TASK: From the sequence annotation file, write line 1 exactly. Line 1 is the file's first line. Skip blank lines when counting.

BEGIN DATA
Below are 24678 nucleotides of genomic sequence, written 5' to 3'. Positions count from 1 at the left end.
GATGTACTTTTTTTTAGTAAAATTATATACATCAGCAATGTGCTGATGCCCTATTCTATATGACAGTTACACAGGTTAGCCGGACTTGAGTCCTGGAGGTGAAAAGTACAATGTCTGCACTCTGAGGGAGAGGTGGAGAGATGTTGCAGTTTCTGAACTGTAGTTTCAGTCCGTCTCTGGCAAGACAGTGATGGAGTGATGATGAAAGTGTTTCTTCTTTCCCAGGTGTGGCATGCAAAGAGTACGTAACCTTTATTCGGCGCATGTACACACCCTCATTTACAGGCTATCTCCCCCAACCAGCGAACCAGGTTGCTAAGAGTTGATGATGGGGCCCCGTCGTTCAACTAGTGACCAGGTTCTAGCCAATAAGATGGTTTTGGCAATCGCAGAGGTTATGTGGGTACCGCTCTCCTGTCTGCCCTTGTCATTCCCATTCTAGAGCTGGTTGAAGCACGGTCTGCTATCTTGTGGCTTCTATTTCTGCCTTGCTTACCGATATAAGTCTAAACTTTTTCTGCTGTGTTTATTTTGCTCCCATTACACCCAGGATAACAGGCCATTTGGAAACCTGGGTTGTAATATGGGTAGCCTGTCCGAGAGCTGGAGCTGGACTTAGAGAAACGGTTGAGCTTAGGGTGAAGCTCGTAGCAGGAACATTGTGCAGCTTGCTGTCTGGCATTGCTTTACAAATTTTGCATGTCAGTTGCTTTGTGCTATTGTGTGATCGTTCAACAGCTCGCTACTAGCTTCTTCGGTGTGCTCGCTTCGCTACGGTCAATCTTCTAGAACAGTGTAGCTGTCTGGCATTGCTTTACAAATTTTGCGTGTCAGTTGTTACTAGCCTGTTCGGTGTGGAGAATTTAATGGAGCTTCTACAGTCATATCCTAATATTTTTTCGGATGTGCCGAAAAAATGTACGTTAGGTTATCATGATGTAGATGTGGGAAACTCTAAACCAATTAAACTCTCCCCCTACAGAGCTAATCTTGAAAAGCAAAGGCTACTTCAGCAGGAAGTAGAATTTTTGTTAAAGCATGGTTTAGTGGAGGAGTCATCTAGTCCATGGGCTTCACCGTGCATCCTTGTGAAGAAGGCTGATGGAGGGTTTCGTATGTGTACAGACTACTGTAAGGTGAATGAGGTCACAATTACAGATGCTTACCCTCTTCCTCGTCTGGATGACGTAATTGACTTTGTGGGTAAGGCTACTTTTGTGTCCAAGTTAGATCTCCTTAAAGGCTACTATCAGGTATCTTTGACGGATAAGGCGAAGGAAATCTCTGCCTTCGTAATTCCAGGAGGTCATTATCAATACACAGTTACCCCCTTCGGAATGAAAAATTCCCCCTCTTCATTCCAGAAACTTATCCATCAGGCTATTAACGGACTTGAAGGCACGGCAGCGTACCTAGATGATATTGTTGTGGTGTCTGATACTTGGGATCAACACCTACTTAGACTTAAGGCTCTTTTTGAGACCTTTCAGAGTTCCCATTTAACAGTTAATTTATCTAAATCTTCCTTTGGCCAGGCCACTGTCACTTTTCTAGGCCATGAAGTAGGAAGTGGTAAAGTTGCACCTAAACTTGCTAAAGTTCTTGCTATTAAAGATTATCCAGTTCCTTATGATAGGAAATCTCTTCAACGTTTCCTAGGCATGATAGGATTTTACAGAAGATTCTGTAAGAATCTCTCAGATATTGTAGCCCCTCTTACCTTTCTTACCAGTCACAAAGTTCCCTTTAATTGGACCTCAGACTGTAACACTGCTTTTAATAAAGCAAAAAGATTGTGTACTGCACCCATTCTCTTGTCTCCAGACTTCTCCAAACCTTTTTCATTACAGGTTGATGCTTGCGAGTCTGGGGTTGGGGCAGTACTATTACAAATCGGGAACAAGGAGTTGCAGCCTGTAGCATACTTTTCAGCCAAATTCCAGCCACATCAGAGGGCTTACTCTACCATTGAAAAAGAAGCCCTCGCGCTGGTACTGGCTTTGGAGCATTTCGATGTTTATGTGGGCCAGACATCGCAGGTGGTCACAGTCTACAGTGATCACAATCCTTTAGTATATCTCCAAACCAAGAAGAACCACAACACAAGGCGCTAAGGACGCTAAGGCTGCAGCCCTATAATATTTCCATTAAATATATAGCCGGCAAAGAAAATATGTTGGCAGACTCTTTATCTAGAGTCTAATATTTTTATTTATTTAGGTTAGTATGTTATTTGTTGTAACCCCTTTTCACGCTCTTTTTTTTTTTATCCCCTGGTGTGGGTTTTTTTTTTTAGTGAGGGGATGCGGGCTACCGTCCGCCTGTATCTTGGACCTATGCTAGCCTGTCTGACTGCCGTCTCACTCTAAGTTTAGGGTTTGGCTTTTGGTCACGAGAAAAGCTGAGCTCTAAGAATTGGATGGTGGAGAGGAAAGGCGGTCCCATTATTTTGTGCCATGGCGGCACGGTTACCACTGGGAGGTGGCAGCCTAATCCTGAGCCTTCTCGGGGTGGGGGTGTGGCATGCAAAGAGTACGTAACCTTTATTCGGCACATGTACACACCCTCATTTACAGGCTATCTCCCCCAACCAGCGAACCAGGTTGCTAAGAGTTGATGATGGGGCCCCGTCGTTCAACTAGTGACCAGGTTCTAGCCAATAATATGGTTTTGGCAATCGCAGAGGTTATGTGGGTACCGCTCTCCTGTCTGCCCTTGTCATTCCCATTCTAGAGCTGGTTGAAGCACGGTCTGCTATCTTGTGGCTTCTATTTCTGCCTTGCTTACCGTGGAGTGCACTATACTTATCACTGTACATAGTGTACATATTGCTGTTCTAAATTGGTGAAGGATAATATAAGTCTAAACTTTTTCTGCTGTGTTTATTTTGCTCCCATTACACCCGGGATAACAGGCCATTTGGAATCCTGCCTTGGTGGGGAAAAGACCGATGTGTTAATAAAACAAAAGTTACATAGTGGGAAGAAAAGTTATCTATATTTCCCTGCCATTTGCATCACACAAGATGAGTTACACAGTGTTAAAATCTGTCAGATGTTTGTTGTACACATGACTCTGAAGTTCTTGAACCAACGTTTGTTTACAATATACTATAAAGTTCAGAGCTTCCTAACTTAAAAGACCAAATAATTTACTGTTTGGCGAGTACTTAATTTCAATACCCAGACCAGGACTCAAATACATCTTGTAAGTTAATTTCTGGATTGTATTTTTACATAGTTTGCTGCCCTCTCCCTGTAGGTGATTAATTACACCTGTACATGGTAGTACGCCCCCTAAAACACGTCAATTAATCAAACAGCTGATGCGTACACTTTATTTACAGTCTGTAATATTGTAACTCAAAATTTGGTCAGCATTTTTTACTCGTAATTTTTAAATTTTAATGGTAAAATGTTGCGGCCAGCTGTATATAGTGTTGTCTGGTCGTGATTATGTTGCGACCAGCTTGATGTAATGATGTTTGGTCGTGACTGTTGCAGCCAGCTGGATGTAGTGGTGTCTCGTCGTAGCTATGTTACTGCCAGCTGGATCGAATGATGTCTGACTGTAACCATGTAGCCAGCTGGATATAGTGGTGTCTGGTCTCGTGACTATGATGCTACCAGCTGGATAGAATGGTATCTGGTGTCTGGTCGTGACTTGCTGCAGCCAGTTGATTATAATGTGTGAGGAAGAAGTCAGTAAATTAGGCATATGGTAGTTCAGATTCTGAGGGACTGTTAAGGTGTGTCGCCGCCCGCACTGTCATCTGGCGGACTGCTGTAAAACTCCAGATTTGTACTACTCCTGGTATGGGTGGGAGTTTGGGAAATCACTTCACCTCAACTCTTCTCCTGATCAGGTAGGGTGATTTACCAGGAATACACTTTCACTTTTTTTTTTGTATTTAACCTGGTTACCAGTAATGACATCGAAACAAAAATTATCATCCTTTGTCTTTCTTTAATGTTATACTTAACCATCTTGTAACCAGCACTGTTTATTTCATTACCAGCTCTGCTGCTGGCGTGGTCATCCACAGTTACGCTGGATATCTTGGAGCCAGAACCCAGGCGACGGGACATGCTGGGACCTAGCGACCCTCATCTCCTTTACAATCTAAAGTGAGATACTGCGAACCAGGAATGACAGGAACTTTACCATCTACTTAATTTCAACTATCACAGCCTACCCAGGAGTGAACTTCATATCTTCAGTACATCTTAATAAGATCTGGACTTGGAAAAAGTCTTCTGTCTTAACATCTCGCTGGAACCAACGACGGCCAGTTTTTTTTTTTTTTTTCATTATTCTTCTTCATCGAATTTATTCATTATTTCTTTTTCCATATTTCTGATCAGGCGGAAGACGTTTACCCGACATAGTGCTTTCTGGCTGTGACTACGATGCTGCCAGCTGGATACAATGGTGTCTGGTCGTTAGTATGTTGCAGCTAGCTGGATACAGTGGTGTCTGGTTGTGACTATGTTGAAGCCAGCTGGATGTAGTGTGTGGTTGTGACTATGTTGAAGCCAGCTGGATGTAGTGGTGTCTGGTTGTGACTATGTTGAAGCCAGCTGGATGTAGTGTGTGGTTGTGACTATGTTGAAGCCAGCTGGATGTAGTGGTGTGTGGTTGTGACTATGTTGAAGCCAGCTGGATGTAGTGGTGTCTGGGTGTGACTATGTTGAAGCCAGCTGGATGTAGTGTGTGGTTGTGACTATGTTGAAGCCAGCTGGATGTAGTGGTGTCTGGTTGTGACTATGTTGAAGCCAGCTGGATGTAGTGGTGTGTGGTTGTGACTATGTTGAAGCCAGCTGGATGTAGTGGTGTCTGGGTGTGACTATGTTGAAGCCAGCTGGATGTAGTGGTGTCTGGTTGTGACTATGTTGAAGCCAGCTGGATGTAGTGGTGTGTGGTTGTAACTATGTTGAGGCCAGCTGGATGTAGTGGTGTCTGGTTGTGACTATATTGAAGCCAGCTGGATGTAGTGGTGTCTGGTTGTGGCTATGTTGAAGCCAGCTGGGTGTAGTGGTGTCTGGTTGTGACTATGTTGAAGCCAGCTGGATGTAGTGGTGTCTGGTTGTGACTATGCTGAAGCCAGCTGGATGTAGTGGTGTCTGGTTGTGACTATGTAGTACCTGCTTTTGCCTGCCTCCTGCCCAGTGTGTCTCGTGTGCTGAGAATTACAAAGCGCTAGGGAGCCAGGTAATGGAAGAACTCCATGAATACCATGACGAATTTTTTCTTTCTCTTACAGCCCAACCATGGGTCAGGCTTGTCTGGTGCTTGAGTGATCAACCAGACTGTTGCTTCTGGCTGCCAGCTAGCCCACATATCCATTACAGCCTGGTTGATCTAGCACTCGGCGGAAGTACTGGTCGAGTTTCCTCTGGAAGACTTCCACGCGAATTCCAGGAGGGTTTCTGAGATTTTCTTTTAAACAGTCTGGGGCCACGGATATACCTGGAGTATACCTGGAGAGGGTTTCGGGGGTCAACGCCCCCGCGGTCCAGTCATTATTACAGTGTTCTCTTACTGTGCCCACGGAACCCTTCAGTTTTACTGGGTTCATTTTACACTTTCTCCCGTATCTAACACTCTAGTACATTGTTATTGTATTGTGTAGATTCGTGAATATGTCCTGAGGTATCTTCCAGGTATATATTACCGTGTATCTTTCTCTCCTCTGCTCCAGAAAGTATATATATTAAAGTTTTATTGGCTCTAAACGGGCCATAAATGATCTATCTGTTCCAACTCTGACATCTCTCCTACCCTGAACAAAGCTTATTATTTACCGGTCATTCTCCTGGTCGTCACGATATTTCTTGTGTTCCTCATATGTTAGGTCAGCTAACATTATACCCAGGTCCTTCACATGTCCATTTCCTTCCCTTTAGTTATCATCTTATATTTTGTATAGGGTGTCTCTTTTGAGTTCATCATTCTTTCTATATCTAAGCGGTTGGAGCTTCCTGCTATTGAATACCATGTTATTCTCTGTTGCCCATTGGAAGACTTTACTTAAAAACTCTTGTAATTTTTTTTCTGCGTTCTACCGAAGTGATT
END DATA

Below are 24678 nucleotides of genomic sequence, written 5' to 3'. Positions count from 1 at the left end.